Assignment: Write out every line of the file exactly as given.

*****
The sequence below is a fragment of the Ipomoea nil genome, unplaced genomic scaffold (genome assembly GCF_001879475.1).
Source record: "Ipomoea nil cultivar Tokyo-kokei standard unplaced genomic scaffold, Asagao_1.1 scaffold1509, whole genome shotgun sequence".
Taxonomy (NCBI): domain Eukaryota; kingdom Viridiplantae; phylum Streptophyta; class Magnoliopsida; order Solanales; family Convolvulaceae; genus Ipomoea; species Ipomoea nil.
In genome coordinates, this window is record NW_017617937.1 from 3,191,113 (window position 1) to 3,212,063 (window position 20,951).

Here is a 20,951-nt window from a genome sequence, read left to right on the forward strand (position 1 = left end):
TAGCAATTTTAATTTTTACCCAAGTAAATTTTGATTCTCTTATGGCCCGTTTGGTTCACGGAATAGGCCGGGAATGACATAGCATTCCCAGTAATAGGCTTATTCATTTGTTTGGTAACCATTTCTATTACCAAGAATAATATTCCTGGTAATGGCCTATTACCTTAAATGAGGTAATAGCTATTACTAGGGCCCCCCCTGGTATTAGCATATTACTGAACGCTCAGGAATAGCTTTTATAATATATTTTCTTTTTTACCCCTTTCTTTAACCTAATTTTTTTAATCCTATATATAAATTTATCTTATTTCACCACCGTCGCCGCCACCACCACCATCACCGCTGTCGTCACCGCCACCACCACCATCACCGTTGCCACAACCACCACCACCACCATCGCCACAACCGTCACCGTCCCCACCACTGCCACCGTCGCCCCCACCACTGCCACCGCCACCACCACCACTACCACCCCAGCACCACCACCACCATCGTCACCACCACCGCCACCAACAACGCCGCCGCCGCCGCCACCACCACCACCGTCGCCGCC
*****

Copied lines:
The sequence below is a fragment of the Ipomoea nil genome, unplaced genomic scaffold (genome assembly GCF_001879475.1).
Source record: "Ipomoea nil cultivar Tokyo-kokei standard unplaced genomic scaffold, Asagao_1.1 scaffold1509, whole genome shotgun sequence".
Taxonomy (NCBI): domain Eukaryota; kingdom Viridiplantae; phylum Streptophyta; class Magnoliopsida; order Solanales; family Convolvulaceae; genus Ipomoea; species Ipomoea nil.
In genome coordinates, this window is record NW_017617937.1 from 3,191,113 (window position 1) to 3,212,063 (window position 20,951).

Here is a 20,951-nt window from a genome sequence, read left to right on the forward strand (position 1 = left end):
TAGCAATTTTAATTTTTACCCAAGTAAATTTTGATTCTCTTATGGCCCGTTTGGTTCACGGAATAGGCCGGGAATGACATAGCATTCCCAGTAATAGGCTTATTCATTTGTTTGGTAACCATTTCTATTACCAAGAATAATATTCCTGGTAATGGCCTATTACCTTAAATGAGGTAATAGCTATTACTAGGGCCCCCCCTGGTATTAGCATATTACTGAACGCTCAGGAATAGCTTTTATAATATATTTTCTTTTTTACCCCTTTCTTTAACCTAATTTTTTTAATCCTATATATAAATTTATCTTATTTCACCACCGTCGCCGCCACCACCACCATCACCGCTGTCGTCACCGCCACCACCACCATCACCGTTGCCACAACCACCACCACCACCATCGCCACAACCGTCACCGTCCCCACCACTGCCACCGTCGCCCCCACCACTGCCACCGCCACCACCACCACTACCACCCCAGCACCACCACCACCATCGTCACCACCACCGCCACCAACAACGCCGCCGCCGCCGCCACCACCACCACCGTCGCCGCC